Bring to the birth — On his part God has conducted human history so as to fully inaugurate the gospel age through and among all peoples.

Man child — Every one of the human kind now entitled to the benefits of Christ’s salvation. The new dispensation takes in all mankind collectively as the one “man child.” Faithful co-operation between man and Messiah shall now be fruitful of grandest ingatherings to Jehovah, and of universal joy through earth and heaven.


Verse 10-11

10, 11. Rejoice ye with Jerusalem — “Jerusalem is now a happy mother, rejoicing that a son is born to her — a birth which really means a nation — a new and world-embracing Zion. Now therefore let her friends gather round her with their hearts of glowing sympathy and words of grateful cheer. Let those who have wept in her grief rejoice in her joy. Remarkably these rejoicing friends are accounted as among her infant children, still clinging to a dear mother’s bosom to feast there at the full breasts of her glory.” — Cowles.


Verse 12

12. Peace… like a river — Her unbroken spiritual prosperity is to be as an ever-full and sometimes an overflowing stream, like the Nile, or the Euphrates, each in its sphere the chief of oriental rivers. The words, I will extend peace to her like, etc., lead some to render the phrase: “I will extend, or cause to spread over her, an overwhelming prosperity (‘peace,’ a synonyme for prosperity) like an overflowing stream.” In this way the figure is changed somewhat more than the Hebrew can admit, except tropically; but the idea seems more forcible, and equally beautiful.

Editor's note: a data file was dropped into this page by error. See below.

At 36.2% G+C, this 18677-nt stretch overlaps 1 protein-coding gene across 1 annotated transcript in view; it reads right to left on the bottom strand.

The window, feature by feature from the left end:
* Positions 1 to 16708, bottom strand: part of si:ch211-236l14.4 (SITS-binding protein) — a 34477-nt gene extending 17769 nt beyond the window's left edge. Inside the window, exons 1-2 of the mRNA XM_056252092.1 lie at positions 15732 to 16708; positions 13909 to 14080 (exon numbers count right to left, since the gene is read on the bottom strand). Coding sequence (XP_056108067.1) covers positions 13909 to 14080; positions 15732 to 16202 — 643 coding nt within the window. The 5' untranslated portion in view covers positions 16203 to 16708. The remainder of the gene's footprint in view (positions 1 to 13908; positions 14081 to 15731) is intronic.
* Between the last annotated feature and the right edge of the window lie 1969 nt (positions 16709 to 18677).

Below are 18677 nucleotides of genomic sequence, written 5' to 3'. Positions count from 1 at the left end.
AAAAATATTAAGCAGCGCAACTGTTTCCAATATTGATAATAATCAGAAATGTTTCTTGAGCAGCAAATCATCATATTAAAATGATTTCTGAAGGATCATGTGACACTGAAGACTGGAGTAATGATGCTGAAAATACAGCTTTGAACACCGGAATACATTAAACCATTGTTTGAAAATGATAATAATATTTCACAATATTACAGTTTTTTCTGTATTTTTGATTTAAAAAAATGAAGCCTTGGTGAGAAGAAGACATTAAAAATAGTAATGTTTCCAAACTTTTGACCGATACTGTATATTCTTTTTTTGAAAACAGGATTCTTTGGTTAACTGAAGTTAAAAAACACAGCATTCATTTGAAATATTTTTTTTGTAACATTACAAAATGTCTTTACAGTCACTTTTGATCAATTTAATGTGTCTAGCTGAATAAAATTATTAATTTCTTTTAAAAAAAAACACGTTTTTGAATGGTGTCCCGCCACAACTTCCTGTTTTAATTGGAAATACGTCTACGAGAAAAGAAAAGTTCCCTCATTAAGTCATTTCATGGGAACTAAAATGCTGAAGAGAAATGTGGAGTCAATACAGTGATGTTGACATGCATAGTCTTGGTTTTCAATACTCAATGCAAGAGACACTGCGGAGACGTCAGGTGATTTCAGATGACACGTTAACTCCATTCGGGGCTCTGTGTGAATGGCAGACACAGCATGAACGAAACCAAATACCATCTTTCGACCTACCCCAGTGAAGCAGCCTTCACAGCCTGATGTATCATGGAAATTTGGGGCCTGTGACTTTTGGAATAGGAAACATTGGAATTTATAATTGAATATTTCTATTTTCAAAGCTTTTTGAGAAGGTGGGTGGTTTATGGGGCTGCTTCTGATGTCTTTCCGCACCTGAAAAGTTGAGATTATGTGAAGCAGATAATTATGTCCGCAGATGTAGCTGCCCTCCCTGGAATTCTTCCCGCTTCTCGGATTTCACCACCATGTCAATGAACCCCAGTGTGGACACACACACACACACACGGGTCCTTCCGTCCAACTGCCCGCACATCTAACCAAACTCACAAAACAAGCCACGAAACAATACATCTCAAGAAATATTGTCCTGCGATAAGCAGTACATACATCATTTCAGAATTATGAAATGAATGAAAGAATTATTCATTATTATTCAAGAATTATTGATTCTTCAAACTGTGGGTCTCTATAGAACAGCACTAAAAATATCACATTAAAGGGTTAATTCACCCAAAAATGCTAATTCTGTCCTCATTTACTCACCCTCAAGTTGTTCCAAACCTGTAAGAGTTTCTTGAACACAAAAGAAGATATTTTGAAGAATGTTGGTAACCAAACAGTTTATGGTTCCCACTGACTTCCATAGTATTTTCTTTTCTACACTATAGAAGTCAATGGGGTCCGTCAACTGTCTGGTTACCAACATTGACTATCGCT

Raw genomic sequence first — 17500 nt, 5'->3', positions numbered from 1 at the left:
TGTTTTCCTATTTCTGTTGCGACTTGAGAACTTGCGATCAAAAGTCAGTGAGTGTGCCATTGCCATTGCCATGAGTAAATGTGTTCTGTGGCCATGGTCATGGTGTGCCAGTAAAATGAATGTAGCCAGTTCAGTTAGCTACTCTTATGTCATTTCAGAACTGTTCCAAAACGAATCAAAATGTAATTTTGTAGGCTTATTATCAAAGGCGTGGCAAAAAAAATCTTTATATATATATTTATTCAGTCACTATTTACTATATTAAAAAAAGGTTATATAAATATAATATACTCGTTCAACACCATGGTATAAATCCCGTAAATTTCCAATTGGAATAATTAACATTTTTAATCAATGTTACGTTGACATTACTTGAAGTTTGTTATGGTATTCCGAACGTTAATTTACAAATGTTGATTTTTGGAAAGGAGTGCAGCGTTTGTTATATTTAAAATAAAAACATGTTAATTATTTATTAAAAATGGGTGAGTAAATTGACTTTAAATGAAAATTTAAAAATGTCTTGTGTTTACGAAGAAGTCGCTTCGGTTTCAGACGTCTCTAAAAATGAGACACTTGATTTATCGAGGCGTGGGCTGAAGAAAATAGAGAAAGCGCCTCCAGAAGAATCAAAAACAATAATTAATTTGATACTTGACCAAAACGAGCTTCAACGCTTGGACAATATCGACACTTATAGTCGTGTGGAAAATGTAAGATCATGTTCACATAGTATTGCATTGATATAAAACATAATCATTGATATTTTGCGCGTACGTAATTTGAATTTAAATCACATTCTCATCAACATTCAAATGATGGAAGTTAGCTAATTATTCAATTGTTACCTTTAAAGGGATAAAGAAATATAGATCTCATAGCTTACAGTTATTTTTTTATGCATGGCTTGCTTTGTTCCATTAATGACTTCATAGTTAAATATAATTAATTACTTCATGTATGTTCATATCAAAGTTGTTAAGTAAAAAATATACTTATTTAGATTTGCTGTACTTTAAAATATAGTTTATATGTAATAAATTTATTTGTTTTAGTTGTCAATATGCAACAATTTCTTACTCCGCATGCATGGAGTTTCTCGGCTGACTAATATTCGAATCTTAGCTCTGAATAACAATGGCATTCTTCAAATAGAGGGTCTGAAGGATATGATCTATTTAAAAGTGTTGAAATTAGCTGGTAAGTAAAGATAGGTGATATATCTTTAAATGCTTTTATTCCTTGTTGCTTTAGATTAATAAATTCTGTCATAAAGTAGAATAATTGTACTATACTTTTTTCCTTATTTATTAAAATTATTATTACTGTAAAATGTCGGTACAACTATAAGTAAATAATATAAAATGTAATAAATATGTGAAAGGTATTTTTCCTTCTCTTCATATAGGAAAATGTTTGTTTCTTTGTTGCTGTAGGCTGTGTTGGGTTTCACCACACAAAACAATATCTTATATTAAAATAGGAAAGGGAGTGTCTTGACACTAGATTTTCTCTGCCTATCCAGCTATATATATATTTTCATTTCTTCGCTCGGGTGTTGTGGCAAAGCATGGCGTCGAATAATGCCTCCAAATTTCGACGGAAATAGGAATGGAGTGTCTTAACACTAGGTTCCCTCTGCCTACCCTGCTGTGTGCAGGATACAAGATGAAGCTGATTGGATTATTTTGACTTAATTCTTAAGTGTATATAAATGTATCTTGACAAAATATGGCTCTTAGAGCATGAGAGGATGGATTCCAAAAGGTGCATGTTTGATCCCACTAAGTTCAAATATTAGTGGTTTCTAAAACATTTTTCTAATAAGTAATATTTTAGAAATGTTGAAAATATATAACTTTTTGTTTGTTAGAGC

Shall ye suck — These words resume the figure of the preceding verse, denoting Zion-Jerusalem as the figuratively original source of revealed knowledge respecting the great salvation to be shared by all. The objects of address in this speech are the sons of Zion, to be gathered out of all nations.


Verse 13-14

13, 14. As one whom his mother comforteth — See note on chapter Isaiah 49:15, where a similar image occurs.

In Jerusalem — As the spiritual nourisher, consolation shall come to you.

When ye see this — This great accession from among Gentiles.

Your heart shall rejoice — Not Gentiles, but the ever-faithful, true Israelite is addressed. In all of Zion’s troubles hitherto he had mourned with much sorrow for her. Now that God favours Zion again, and comforts her, he rejoices, he exults.

Your bones shall flourish — This singular image is one indicating that the whole bodily frame becomes invigorated. Strength is infused into it. This physical effect arises from the spirit being exultant over God’s power in exercise for good to Zion’s children, for evil to Zion’s enemies.

The hand of the Lord — The Lord’s power: this shall protect them, and shall punish their enemies.


Verse 15-16

15, 16. Will come with fire — The figure partakes of imagery from Sinai — a figure always at hand when demonstration of great trial scenes are before us. Isaiah 34:3.